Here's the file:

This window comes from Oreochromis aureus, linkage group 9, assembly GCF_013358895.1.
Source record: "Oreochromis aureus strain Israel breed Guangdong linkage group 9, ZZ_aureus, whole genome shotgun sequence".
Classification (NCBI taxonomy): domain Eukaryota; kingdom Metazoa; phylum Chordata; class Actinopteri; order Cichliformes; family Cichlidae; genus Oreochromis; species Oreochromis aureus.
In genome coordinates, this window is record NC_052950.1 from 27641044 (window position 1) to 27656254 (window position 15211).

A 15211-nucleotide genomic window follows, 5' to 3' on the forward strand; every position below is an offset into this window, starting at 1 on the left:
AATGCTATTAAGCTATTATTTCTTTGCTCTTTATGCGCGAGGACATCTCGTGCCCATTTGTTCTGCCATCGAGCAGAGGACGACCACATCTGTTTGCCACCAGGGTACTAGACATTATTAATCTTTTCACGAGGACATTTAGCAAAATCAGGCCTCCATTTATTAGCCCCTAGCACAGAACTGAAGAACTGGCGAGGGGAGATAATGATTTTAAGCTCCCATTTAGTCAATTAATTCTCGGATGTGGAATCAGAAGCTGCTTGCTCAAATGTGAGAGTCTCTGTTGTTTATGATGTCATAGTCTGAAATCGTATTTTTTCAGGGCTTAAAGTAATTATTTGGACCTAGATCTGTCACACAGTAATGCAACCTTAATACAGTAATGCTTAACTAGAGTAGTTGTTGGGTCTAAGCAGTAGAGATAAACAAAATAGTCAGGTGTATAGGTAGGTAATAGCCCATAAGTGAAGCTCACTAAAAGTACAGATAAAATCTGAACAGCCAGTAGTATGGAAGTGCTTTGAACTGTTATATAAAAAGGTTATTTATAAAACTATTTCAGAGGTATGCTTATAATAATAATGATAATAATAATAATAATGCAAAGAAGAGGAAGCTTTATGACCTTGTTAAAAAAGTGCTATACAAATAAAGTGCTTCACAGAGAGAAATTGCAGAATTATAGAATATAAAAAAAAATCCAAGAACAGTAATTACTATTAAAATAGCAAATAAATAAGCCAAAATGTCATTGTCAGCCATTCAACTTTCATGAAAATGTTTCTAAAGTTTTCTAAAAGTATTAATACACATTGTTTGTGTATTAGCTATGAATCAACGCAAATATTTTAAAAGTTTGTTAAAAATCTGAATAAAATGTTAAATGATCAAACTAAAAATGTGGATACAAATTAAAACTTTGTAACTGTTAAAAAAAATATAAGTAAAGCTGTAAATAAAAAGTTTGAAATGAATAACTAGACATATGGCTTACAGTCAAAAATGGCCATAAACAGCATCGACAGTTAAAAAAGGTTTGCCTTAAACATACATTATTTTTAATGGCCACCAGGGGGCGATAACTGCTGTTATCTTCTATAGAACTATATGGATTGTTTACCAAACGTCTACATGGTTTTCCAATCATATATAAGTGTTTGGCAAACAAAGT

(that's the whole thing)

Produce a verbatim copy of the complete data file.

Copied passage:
This window comes from Oreochromis aureus, linkage group 9, assembly GCF_013358895.1.
Source record: "Oreochromis aureus strain Israel breed Guangdong linkage group 9, ZZ_aureus, whole genome shotgun sequence".
Classification (NCBI taxonomy): domain Eukaryota; kingdom Metazoa; phylum Chordata; class Actinopteri; order Cichliformes; family Cichlidae; genus Oreochromis; species Oreochromis aureus.
In genome coordinates, this window is record NC_052950.1 from 27641044 (window position 1) to 27656254 (window position 15211).

A 15211-nucleotide genomic window follows, 5' to 3' on the forward strand; every position below is an offset into this window, starting at 1 on the left:
AATGCTATTAAGCTATTATTTCTTTGCTCTTTATGCGCGAGGACATCTCGTGCCCATTTGTTCTGCCATCGAGCAGAGGACGACCACATCTGTTTGCCACCAGGGTACTAGACATTATTAATCTTTTCACGAGGACATTTAGCAAAATCAGGCCTCCATTTATTAGCCCCTAGCACAGAACTGAAGAACTGGCGAGGGGAGATAATGATTTTAAGCTCCCATTTAGTCAATTAATTCTCGGATGTGGAATCAGAAGCTGCTTGCTCAAATGTGAGAGTCTCTGTTGTTTATGATGTCATAGTCTGAAATCGTATTTTTTCAGGGCTTAAAGTAATTATTTGGACCTAGATCTGTCACACAGTAATGCAACCTTAATACAGTAATGCTTAACTAGAGTAGTTGTTGGGTCTAAGCAGTAGAGATAAACAAAATAGTCAGGTGTATAGGTAGGTAATAGCCCATAAGTGAAGCTCACTAAAAGTACAGATAAAATCTGAACAGCCAGTAGTATGGAAGTGCTTTGAACTGTTATATAAAAAGGTTATTTATAAAACTATTTCAGAGGTATGCTTATAATAATAATGATAATAATAATAATAATGCAAAGAAGAGGAAGCTTTATGACCTTGTTAAAAAAGTGCTATACAAATAAAGTGCTTCACAGAGAGAAATTGCAGAATTATAGAATATAAAAAAAAATCCAAGAACAGTAATTACTATTAAAATAGCAAATAAATAAGCCAAAATGTCATTGTCAGCCATTCAACTTTCATGAAAATGTTTCTAAAGTTTTCTAAAAGTATTAATACACATTGTTTGTGTATTAGCTATGAATCAACGCAAATATTTTAAAAGTTTGTTAAAAATCTGAATAAAATGTTAAATGATCAAACTAAAAATGTGGATACAAATTAAAACTTTGTAACTGTTAAAAAAAATATAAGTAAAGCTGTAAATAAAAAGTTTGAAATGAATAACTAGACATATGGCTTACAGTCAAAAATGGCCATAAACAGCATCGACAGTTAAAAAAGGTTTGCCTTAAACATACATTATTTTTAATGGCCACCAGGGGGCGATAACTGCTGTTATCTTCTATAGAACTATATGGATTGTTTACCAAACGTCTACATGGTTTTCCAATCATATATAAGTGTTTGGCAAACAAAGT